On constant speed fans, there won’t be as much energy savings specifically from changing the filter at double the initial pressure drop, but there will be an increase in airflow. There may be energy savings as the coils won’t have to work as hard to maintain temperatures because of the increased airflow in the facility. Five minutes per filter of labour can be reallocated to higher priority tasks if the filter were to be changed at a maximum 1”w.g. should airflow demands be met. This not only saves time and labour costs, but it also ensures that the HVAC system is running efficiently. By reallocating this labour to more important tasks, the overall productivity of the facility can be increased. Additionally, by maintaining proper airflow and changing filters at the appropriate pressure drop, the lifespan of the HVAC system can be extended, further reducing costs in the long run.

Which way should I install HVAC air filters?

Pleats and pockets should always run vertically (up and down)

When ordering filters with different height and width, it is important to ensure  the pleats and pockets are running along the vertical size.  For example, if the frame where filters are installed is 24H x 20W, but the filters ordered are 20Hx24W, they can be installed in that frame, however, the pleats and pockets would be oriented horizontally, leading to worse performance and potential for lower quality pocket filters to oscillate enough to make holes in the filter. To prevent this issue and ensure optimal performance, it is crucial to always match the direction of the pleats and pockets with the vertical size of the frame. This will guarantee that the filter functions effectively and efficiently, maintaining air quality and preventing any potential damage such as when an air filter blows out and fragments enter the air filtration system. Therefore, double-checking the dimensions and orientation of the filters before installation is essential in order to avoid any complications or issues down the line.

How can your business benefit from using high-quality air filters?

a gauge that reads max and has R.O.I. printed above it. This symbolizes great return on investment when using premium air filters

These days, building operators are tasked with more and more projects, in addition, everyone is under pressure to reduce costs. To retain tenants, building operators are also tasked with the challenge of keeping the air temperature and quality at a perfect level for everyone, a near-impossible feat with economy air filters.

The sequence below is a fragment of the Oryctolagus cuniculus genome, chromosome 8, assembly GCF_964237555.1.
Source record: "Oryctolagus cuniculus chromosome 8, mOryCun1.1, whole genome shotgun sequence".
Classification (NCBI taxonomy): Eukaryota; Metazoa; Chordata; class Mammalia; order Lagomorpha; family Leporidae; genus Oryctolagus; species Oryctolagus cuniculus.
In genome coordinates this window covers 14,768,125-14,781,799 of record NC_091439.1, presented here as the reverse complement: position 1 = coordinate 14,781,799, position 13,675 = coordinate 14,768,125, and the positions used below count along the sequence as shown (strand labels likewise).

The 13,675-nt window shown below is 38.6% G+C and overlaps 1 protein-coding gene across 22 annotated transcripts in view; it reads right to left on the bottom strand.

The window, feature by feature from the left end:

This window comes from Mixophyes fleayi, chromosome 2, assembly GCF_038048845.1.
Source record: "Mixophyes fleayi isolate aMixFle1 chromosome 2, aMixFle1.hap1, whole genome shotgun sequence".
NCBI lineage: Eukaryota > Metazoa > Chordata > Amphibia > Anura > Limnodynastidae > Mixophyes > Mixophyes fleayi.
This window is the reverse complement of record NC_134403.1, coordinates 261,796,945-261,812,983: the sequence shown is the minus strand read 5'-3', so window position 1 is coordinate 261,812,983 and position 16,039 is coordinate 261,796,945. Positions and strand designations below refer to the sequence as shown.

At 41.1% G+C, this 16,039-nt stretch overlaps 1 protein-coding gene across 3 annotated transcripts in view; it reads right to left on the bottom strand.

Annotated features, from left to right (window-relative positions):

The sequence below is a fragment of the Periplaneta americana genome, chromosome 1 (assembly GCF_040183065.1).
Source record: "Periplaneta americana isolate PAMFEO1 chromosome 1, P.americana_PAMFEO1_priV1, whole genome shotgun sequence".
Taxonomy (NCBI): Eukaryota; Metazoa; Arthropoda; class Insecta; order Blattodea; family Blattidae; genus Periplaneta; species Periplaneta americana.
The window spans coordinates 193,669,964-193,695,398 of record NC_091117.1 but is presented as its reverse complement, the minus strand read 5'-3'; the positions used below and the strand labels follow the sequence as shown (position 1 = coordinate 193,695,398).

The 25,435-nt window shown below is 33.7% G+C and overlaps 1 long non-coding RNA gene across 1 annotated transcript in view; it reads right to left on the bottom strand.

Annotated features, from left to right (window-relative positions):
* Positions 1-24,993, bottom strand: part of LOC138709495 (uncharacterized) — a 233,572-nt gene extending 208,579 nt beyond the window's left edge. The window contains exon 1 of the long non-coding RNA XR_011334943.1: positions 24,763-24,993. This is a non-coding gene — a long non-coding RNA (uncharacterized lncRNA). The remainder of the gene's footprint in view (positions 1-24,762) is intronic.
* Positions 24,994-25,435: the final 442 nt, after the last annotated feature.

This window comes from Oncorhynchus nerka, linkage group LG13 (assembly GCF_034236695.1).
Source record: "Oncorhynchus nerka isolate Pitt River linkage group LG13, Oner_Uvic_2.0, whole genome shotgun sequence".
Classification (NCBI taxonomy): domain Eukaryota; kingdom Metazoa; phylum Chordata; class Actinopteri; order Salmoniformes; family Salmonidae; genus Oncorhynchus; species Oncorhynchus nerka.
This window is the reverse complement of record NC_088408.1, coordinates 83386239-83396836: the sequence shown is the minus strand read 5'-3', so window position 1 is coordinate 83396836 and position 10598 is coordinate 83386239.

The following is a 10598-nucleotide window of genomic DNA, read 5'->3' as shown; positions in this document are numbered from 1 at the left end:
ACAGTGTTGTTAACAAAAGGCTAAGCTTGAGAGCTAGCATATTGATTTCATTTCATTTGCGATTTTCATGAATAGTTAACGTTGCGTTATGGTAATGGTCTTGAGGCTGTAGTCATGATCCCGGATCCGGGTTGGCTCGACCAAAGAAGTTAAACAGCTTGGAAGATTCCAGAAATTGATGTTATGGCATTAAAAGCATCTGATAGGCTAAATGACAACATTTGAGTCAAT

The bottom line is that changing both prefilters and final filters based on pressure drop measured by a Magnehelic gauge rather than an arbitrary time or visual metric will result in happier tenants, lower filter costs, lower energy bills, and lower waste costs while being able to reallocate labour. Staff can focus on tenant engagement and other more value-added projects.

Ultimately, the best value air filter is one that maintains the lowest average pressure drop/resistance to airflow, taking longer to reach 2X the initial pressure drop while maintaining air quality through sustained MERV-A ratings.  A $10 filter that lasts twice as long as a $5 filter provides a lot more value than meets the eye. In the long run, investing in a higher-quality air filter can save you money on replacements and maintenance costs. 

It’s important to consider not just the upfront cost, but the overall value and performance of the air filter over time. By choosing a filter that offers both extended lifespan and superior air filtration, you can ensure that you get cleaner air in your building while also saving money in the process by incorporating the total cost of ownership (TCO) of the air filter in your planning.

Read more about high-quality air filters

To consult with an air filtration expert on the topics covered in this post or for further information, please use this contact form and an air filtration expert from Camfil Canada will answer any questions you may have.

About Camfil Canada Clean Air Solutions

For more than 60 years, Camfil has been helping people breathe cleaner air. As a leading manufacturer of premium clean air solutions, we provide commercial and industrial systems for air filtration and air pollution control that improve worker and equipment productivity, minimize energy use, and benefit human health and the environment. Read more about Camfil Canada


Media Contact:

Phillip Ilijevski

Camfil Canada Inc.

T: 437-929-1161

-Air filtration expert Jon Holmes, Camfil Canada